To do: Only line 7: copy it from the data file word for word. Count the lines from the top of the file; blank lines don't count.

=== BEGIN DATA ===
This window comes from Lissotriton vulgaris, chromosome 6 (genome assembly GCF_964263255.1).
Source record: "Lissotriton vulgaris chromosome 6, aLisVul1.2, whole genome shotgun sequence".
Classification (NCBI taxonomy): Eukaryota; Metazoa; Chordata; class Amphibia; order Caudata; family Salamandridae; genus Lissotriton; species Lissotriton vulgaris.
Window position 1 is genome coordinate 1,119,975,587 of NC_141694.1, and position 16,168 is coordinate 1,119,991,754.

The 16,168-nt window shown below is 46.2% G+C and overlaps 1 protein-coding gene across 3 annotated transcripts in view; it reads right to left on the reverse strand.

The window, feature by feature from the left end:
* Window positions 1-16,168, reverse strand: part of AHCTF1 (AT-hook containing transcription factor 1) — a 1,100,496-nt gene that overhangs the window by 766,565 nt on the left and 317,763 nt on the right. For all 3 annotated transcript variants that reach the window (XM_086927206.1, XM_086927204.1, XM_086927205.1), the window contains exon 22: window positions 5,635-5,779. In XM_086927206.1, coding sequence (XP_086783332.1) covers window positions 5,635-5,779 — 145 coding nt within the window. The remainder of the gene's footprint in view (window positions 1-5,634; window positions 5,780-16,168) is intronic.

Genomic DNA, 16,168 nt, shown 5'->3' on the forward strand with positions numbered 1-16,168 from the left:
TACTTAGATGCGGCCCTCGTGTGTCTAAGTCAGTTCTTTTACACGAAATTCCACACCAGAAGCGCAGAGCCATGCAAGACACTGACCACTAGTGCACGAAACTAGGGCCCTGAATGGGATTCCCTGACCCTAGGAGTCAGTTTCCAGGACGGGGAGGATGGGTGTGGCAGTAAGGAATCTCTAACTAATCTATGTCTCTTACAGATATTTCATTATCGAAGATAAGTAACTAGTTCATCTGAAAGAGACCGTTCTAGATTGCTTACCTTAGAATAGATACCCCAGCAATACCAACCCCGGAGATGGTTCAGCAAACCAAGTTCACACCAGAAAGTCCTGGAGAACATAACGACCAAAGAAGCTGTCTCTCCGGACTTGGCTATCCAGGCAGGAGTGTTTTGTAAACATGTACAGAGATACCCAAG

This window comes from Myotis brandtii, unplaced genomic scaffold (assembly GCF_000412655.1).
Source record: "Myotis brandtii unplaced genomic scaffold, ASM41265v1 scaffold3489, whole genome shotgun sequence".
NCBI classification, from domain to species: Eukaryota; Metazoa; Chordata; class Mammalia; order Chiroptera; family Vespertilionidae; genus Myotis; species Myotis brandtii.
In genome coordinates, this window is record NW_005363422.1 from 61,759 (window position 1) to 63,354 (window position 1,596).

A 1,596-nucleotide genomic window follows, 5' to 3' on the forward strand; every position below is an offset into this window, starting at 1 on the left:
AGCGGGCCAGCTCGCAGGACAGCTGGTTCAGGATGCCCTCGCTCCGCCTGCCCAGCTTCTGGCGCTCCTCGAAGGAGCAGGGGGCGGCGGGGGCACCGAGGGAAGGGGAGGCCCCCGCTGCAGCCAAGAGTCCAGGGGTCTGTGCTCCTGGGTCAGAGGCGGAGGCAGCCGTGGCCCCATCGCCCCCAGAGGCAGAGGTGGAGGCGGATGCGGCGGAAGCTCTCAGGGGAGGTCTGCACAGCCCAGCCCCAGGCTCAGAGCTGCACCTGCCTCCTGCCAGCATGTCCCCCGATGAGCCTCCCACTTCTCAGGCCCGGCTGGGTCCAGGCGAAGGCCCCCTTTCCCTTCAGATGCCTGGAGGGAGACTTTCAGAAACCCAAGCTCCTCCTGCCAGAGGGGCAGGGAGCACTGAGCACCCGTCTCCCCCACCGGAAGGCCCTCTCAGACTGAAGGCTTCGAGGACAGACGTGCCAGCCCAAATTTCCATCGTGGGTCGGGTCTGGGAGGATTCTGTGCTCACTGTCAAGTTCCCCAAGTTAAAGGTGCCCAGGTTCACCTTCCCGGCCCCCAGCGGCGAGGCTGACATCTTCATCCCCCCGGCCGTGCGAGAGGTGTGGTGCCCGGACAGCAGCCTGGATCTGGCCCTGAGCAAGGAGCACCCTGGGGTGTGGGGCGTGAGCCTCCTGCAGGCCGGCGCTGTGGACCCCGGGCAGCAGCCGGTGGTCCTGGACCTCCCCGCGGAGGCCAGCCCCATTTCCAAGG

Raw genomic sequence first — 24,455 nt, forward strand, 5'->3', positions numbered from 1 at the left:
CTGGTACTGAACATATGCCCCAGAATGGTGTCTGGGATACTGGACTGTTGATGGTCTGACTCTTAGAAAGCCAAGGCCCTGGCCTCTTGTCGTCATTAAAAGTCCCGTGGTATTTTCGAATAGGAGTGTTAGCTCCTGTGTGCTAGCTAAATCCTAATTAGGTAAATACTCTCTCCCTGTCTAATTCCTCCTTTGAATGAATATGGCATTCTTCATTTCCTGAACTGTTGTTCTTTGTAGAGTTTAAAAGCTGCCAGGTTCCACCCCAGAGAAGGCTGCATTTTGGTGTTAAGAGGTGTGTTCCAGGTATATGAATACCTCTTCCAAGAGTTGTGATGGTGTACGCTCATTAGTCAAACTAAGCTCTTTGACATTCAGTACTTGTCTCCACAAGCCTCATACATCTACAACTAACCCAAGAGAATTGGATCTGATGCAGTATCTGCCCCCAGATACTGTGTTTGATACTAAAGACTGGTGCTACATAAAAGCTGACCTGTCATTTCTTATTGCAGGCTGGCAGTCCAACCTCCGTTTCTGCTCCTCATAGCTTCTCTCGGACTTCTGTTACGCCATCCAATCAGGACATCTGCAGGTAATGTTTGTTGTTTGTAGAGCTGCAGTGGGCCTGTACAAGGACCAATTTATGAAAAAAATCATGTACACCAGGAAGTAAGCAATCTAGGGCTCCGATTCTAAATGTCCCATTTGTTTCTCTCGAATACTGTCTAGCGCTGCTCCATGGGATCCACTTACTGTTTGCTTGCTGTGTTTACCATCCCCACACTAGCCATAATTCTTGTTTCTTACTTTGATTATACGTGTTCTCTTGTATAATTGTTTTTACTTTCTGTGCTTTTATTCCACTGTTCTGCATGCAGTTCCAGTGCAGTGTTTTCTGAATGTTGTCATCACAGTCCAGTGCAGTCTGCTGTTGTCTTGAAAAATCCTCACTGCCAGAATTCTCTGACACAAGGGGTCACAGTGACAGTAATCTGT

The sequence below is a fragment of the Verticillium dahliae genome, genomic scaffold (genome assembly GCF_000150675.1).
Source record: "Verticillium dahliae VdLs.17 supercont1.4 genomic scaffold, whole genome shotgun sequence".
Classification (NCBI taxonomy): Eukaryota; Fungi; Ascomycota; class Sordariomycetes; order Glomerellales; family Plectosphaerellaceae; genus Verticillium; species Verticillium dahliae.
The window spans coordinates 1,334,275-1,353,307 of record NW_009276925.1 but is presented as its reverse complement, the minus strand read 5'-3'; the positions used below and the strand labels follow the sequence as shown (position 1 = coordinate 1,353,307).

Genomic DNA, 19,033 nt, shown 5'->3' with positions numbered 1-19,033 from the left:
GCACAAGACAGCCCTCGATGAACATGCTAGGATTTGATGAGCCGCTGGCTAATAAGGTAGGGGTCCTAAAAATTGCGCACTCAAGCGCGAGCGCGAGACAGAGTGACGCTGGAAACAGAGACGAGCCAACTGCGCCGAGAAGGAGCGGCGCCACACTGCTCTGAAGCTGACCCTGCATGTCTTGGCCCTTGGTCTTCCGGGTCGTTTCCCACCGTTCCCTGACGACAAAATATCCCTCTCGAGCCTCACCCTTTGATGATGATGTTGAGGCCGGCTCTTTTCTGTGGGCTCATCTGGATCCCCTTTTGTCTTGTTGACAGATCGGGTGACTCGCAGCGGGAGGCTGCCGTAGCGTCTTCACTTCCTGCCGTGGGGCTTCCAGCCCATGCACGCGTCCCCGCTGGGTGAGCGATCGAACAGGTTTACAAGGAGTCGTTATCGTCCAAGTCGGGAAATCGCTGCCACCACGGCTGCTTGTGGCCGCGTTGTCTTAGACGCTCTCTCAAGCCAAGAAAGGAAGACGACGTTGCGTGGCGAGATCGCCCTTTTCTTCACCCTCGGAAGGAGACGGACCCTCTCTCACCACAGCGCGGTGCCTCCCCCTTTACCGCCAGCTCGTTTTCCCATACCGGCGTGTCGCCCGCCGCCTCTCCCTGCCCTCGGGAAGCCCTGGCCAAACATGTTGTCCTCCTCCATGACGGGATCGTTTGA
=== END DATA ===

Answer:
* Window positions 1-16,168, reverse strand: part of AHCTF1 (AT-hook containing transcription factor 1) — a 1,100,496-nt gene that overhangs the window by 766,565 nt on the left and 317,763 nt on the right. For all 3 annotated transcript variants that reach the window (XM_086927206.1, XM_086927204.1, XM_086927205.1), the window contains exon 22: window positions 5,635-5,779. In XM_086927206.1, coding sequence (XP_086783332.1) covers window positions 5,635-5,779 — 145 coding nt within the window. The remainder of the gene's footprint in view (window positions 1-5,634; window positions 5,780-16,168) is intronic.